Coastal restoration projects given a boost

plant delivery Pāuanui beach
© Pāuanui Dune Protection Society
Success Story

WWF is proud to be supporting two coastal restoration projects this year through the Community Conservation Fund.

Biodiversity Hawke’s Bay has received a grant to restore a stretch of shingle beach in Napier by rebuilding and revegetating native plants endemic to the area.

Known as Te Taha - and locally referred to as “the Gap” - this area is a small and precious remnant of the shingle beach and dune ecosystem which was once widespread in Napier.

It is also home to the nationally vulnerable native shrub known as Pimelia xenica. The community group is working to reduce the risk of this plant - and others - going extinct by revegetating the site, removing weeds, exotic species and rabbits, and planting other indigenous species to enhance the biodiversity of the area.

The project site has been divided into zones with different community groups ‘adopting’ an area. Groups involved include the local Westshore Residents’ and Development Association, Napier Forest & Bird and the Rotary Club of Ahuriri Sunrise. Plants are being grown from seeds taken from the original site to be planted throughout the year, with ongoing weeding to be done monthly by the community groups, bringing people together to restore this significant area. The mahi is already having a positive impact on this special site.

Further north, the Pāuanui Dune Protection Society has received funding from WWF to continue its vital work to re-establish a natural dune at Pāuanui beach on the Coromandel.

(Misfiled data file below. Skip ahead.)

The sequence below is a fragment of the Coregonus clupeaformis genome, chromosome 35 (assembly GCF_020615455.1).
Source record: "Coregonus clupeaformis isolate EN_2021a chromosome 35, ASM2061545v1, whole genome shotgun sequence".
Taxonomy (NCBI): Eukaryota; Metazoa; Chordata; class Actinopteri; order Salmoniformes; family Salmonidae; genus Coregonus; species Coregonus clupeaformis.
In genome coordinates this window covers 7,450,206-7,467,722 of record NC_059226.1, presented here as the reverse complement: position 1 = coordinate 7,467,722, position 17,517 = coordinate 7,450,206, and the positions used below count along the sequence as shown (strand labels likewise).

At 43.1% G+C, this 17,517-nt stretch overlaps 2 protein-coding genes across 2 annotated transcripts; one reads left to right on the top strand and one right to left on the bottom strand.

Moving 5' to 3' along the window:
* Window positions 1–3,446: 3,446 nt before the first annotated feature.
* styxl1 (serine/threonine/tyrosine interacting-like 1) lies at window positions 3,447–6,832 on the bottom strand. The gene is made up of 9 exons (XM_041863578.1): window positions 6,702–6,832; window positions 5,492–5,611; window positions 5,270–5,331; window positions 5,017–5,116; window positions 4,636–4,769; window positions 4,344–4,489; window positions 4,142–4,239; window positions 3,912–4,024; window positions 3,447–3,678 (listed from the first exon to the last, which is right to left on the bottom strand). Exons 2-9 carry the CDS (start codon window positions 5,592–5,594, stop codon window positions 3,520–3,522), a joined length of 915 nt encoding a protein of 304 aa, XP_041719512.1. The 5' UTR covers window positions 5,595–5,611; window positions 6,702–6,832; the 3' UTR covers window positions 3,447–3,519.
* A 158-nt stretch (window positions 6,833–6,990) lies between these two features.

Coastal dunes are a feature of many New Zealand beaches and provide natural protection from coastal erosion and flooding by acting as a natural buffer during storms. As we continue to experience the effects of climate change and climate-related disasters, this becomes even more important.

Over the last three years the Dune Protection Society has been working to restore the dunes at the south end of Pāuanui, where severe storms in 2020 and 2021 had caused bad erosion.  Their goal is to create a sustainable dune system that will naturally rebuild following severe storms, not only for today’s visitors, but also for the benefit of generations to come. In total, around 1,300 metres of dunes have been restored since the project began.

Just last month, fifty volunteers spent two days planting more than 12,000 native dune grasses across four sites along the beach.  This mammoth effort saw volunteers replanting the recently reshaped eroded dune face along the southern end of the beach to develop a more natural shape – and also marked the beginning of the group’s efforts to transform the weed-infested upper dune areas of the beach to a functioning natural dune environment.

Looking ahead, the team will be working to restore around 200 metres of severe erosion caused by Cyclone Gabrielle and restore weed infested dunes across the rest of the beach.